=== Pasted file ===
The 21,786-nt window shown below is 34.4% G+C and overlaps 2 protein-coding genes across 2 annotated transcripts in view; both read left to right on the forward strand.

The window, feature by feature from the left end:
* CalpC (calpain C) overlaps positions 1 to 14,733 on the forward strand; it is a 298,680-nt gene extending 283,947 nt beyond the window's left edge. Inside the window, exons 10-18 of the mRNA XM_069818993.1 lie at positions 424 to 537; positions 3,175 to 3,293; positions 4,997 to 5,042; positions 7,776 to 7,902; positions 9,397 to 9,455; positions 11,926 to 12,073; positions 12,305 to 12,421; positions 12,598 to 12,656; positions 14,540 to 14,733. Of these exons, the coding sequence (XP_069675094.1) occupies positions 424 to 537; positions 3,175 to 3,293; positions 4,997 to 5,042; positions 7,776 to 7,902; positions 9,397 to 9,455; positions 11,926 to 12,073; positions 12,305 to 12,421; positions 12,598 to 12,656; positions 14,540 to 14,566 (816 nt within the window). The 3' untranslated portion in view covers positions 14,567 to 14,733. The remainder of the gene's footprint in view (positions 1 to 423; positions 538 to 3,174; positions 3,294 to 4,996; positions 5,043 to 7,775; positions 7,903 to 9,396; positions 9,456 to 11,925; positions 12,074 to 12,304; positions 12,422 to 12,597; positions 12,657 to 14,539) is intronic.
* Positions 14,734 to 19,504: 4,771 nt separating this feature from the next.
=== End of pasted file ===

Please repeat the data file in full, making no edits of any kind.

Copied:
The 21,786-nt window shown below is 34.4% G+C and overlaps 2 protein-coding genes across 2 annotated transcripts in view; both read left to right on the forward strand.

The window, feature by feature from the left end:
* CalpC (calpain C) overlaps positions 1 to 14,733 on the forward strand; it is a 298,680-nt gene extending 283,947 nt beyond the window's left edge. Inside the window, exons 10-18 of the mRNA XM_069818993.1 lie at positions 424 to 537; positions 3,175 to 3,293; positions 4,997 to 5,042; positions 7,776 to 7,902; positions 9,397 to 9,455; positions 11,926 to 12,073; positions 12,305 to 12,421; positions 12,598 to 12,656; positions 14,540 to 14,733. Of these exons, the coding sequence (XP_069675094.1) occupies positions 424 to 537; positions 3,175 to 3,293; positions 4,997 to 5,042; positions 7,776 to 7,902; positions 9,397 to 9,455; positions 11,926 to 12,073; positions 12,305 to 12,421; positions 12,598 to 12,656; positions 14,540 to 14,566 (816 nt within the window). The 3' untranslated portion in view covers positions 14,567 to 14,733. The remainder of the gene's footprint in view (positions 1 to 423; positions 538 to 3,174; positions 3,294 to 4,996; positions 5,043 to 7,775; positions 7,903 to 9,396; positions 9,456 to 11,925; positions 12,074 to 12,304; positions 12,422 to 12,597; positions 12,657 to 14,539) is intronic.
* Positions 14,734 to 19,504: 4,771 nt separating this feature from the next.